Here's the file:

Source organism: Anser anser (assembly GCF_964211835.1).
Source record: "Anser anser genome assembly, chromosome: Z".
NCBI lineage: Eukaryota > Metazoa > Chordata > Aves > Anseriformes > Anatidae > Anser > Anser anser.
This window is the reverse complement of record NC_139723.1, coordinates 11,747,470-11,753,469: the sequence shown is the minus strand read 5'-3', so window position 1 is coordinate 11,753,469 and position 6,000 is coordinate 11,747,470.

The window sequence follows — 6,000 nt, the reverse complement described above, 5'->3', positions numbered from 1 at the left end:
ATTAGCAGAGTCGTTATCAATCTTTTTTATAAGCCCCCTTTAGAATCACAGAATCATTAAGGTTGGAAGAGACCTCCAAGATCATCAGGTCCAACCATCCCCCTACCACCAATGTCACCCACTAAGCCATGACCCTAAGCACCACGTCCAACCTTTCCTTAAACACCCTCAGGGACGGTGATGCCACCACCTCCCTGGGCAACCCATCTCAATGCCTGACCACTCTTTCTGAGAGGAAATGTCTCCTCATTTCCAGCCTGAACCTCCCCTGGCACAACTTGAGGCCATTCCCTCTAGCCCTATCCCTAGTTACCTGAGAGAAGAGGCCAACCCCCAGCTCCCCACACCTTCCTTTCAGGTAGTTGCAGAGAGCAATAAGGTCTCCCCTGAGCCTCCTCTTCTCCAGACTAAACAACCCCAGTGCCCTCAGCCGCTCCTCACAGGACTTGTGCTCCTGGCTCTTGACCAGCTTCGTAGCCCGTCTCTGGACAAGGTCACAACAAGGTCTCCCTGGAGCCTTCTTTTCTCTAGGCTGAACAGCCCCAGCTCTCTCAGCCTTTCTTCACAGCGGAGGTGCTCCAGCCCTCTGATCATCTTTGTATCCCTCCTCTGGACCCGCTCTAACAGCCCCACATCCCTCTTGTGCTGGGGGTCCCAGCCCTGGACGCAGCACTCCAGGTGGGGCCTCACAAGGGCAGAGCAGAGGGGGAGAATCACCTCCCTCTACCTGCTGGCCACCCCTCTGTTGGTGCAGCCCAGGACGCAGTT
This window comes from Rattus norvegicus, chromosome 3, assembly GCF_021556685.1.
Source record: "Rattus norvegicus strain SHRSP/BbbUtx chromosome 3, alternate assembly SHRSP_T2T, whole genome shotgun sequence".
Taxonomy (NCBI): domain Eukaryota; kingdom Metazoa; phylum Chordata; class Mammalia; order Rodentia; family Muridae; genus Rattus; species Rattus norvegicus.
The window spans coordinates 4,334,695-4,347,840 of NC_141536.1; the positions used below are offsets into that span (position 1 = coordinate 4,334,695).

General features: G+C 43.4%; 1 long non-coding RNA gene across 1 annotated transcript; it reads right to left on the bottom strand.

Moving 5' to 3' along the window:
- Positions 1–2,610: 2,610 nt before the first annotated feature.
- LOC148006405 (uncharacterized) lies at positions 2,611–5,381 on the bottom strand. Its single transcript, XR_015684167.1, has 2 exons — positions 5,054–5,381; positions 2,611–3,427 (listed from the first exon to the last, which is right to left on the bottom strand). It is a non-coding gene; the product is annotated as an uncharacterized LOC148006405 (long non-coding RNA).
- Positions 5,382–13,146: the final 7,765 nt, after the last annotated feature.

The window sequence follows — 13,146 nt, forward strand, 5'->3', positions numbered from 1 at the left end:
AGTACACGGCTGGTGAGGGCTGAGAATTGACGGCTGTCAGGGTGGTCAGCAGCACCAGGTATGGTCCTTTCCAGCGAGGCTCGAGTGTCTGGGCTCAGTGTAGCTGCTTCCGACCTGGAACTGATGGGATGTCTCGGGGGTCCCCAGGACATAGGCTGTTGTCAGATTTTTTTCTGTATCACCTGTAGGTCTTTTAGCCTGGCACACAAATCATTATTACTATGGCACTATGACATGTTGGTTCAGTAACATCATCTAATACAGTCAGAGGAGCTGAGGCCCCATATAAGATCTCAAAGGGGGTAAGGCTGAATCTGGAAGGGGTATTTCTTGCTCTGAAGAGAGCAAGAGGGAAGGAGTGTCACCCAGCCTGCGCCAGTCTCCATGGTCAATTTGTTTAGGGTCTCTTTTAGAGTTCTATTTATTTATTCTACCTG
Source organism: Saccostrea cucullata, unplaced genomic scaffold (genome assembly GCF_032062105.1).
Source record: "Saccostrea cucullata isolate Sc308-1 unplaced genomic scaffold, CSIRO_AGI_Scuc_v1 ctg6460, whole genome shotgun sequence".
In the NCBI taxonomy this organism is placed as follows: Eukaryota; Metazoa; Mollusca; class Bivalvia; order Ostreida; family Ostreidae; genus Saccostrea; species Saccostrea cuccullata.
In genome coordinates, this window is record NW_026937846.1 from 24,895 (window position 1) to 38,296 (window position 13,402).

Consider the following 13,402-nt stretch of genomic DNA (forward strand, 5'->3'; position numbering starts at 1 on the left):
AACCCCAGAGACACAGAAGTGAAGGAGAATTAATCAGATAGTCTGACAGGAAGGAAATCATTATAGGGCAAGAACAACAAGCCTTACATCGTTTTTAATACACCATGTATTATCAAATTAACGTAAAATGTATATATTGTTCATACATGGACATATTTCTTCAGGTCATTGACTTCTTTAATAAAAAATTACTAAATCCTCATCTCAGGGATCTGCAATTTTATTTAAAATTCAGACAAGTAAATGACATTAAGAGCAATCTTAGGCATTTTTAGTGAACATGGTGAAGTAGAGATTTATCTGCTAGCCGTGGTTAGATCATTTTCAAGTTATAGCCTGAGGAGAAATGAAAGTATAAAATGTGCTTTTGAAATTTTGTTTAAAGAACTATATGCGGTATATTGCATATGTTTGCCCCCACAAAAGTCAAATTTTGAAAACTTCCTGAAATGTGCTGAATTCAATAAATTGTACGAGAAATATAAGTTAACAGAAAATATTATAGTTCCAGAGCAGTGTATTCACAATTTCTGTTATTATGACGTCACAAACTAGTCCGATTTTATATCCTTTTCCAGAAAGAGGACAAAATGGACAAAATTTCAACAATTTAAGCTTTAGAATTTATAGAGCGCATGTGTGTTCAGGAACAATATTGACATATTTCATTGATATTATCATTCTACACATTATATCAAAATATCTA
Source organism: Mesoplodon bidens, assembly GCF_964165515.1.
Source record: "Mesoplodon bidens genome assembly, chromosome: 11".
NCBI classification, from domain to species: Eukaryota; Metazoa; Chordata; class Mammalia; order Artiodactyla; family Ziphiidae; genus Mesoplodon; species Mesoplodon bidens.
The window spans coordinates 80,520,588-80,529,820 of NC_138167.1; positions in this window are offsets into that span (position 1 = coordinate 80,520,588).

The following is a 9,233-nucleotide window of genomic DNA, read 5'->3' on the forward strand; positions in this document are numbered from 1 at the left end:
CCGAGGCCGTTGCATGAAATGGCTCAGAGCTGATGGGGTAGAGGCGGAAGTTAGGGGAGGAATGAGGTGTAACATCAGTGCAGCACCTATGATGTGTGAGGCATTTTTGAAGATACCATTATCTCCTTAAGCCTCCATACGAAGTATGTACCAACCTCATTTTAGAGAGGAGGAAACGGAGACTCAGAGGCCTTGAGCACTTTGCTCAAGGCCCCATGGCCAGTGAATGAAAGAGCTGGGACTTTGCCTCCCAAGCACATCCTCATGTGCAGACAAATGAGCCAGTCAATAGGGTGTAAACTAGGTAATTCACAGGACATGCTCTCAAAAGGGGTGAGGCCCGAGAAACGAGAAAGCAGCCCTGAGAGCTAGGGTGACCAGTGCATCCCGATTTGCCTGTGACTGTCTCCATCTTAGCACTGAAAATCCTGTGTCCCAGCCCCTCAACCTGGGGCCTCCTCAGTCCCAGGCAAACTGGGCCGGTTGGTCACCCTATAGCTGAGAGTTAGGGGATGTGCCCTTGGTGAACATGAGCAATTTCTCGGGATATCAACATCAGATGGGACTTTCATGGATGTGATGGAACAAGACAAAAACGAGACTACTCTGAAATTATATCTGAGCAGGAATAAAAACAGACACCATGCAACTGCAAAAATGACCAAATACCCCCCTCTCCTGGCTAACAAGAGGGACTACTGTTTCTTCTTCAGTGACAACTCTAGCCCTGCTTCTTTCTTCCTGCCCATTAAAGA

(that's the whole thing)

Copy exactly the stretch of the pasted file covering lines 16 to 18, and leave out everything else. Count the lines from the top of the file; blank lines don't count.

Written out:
The window sequence follows — 13,146 nt, forward strand, 5'->3', positions numbered from 1 at the left end:
AGTACACGGCTGGTGAGGGCTGAGAATTGACGGCTGTCAGGGTGGTCAGCAGCACCAGGTATGGTCCTTTCCAGCGAGGCTCGAGTGTCTGGGCTCAGTGTAGCTGCTTCCGACCTGGAACTGATGGGATGTCTCGGGGGTCCCCAGGACATAGGCTGTTGTCAGATTTTTTTCTGTATCACCTGTAGGTCTTTTAGCCTGGCACACAAATCATTATTACTATGGCACTATGACATGTTGGTTCAGTAACATCATCTAATACAGTCAGAGGAGCTGAGGCCCCATATAAGATCTCAAAGGGGGTAAGGCTGAATCTGGAAGGGGTATTTCTTGCTCTGAAGAGAGCAAGAGGGAAGGAGTGTCACCCAGCCTGCGCCAGTCTCCATGGTCAATTTGTTTAGGGTCTCTTTTAGAGTTCTATTTATTTATTCTACCTG
Source organism: Saccostrea cucullata, unplaced genomic scaffold (genome assembly GCF_032062105.1).